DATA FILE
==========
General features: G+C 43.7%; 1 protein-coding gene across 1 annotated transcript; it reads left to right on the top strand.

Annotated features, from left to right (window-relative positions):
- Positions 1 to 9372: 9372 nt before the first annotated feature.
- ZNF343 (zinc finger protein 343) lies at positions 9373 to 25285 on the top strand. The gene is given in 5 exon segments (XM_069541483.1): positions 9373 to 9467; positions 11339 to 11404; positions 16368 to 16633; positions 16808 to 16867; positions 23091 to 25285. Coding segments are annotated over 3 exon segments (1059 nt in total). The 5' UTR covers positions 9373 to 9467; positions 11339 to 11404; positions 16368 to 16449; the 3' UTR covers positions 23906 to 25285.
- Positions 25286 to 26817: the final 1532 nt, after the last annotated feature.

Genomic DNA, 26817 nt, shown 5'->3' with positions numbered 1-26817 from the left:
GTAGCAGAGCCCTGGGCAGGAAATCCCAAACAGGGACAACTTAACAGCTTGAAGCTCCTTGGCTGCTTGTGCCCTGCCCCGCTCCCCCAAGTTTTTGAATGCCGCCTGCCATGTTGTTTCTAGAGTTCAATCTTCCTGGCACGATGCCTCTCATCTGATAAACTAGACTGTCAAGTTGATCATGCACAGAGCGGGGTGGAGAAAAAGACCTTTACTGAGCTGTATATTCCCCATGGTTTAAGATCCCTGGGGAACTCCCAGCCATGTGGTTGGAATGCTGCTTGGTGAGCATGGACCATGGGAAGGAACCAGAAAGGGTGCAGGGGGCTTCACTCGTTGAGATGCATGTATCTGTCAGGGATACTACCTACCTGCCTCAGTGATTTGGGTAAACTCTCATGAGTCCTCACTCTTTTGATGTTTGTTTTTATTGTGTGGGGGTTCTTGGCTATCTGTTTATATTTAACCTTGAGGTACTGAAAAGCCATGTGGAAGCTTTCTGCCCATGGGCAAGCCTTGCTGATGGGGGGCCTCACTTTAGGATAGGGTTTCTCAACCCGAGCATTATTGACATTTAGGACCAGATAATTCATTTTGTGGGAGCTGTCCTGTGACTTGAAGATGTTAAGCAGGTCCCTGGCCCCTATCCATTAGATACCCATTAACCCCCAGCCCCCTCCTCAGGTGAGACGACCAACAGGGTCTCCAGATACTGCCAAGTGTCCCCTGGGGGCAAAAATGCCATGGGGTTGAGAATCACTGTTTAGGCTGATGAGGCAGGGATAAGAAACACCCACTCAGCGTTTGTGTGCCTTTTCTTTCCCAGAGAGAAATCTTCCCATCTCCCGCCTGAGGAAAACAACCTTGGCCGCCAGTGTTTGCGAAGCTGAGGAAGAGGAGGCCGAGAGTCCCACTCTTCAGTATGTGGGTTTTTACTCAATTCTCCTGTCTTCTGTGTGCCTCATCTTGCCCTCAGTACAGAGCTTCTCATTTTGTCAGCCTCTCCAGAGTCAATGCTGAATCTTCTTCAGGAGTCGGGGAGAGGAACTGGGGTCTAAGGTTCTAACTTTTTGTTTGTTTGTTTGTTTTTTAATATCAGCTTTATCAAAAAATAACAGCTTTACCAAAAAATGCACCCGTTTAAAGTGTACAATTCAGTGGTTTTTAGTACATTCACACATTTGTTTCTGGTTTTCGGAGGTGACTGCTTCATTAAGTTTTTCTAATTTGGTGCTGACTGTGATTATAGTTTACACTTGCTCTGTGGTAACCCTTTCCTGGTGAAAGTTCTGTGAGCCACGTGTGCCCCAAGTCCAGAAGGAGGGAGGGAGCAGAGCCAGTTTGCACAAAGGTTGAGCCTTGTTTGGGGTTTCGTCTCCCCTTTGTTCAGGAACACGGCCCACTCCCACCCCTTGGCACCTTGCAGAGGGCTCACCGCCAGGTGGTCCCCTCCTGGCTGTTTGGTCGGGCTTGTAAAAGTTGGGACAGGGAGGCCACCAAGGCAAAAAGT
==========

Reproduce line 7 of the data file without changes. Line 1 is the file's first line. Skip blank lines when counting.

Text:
GTAGCAGAGCCCTGGGCAGGAAATCCCAAACAGGGACAACTTAACAGCTTGAAGCTCCTTGGCTGCTTGTGCCCTGCCCCGCTCCCCCAAGTTTTTGAATGCCGCCTGCCATGTTGTTTCTAGAGTTCAATCTTCCTGGCACGATGCCTCTCATCTGATAAACTAGACTGTCAAGTTGATCATGCACAGAGCGGGGTGGAGAAAAAGACCTTTACTGAGCTGTATATTCCCCATGGTTTAAGATCCCTGGGGAACTCCCAGCCATGTGGTTGGAATGCTGCTTGGTGAGCATGGACCATGGGAAGGAACCAGAAAGGGTGCAGGGGGCTTCACTCGTTGAGATGCATGTATCTGTCAGGGATACTACCTACCTGCCTCAGTGATTTGGGTAAACTCTCATGAGTCCTCACTCTTTTGATGTTTGTTTTTATTGTGTGGGGGTTCTTGGCTATCTGTTTATATTTAACCTTGAGGTACTGAAAAGCCATGTGGAAGCTTTCTGCCCATGGGCAAGCCTTGCTGATGGGGGGCCTCACTTTAGGATAGGGTTTCTCAACCCGAGCATTATTGACATTTAGGACCAGATAATTCATTTTGTGGGAGCTGTCCTGTGACTTGAAGATGTTAAGCAGGTCCCTGGCCCCTATCCATTAGATACCCATTAACCCCCAGCCCCCTCCTCAGGTGAGACGACCAACAGGGTCTCCAGATACTGCCAAGTGTCCCCTGGGGGCAAAAATGCCATGGGGTTGAGAATCACTGTTTAGGCTGATGAGGCAGGGATAAGAAACACCCACTCAGCGTTTGTGTGCCTTTTCTTTCCCAGAGAGAAATCTTCCCATCTCCCGCCTGAGGAAAACAACCTTGGCCGCCAGTGTTTGCGAAGCTGAGGAAGAGGAGGCCGAGAGTCCCACTCTTCAGTATGTGGGTTTTTACTCAATTCTCCTGTCTTCTGTGTGCCTCATCTTGCCCTCAGTACAGAGCTTCTCATTTTGTCAGCCTCTCCAGAGTCAATGCTGAATCTTCTTCAGGAGTCGGGGAGAGGAACTGGGGTCTAAGGTTCTAACTTTTTGTTTGTTTGTTTGTTTTTTAATATCAGCTTTATCAAAAAATAACAGCTTTACCAAAAAATGCACCCGTTTAAAGTGTACAATTCAGTGGTTTTTAGTACATTCACACATTTGTTTCTGGTTTTCGGAGGTGACTGCTTCATTAAGTTTTTCTAATTTGGTGCTGACTGTGATTATAGTTTACACTTGCTCTGTGGTAACCCTTTCCTGGTGAAAGTTCTGTGAGCCACGTGTGCCCCAAGTCCAGAAGGAGGGAGGGAGCAGAGCCAGTTTGCACAAAGGTTGAGCCTTGTTTGGGGTTTCGTCTCCCCTTTGTTCAGGAACACGGCCCACTCCCACCCCTTGGCACCTTGCAGAGGGCTCACCGCCAGGTGGTCCCCTCCTGGCTGTTTGGTCGGGCTTGTAAAAGTTGGGACAGGGAGGCCACCAAGGCAAAAAGT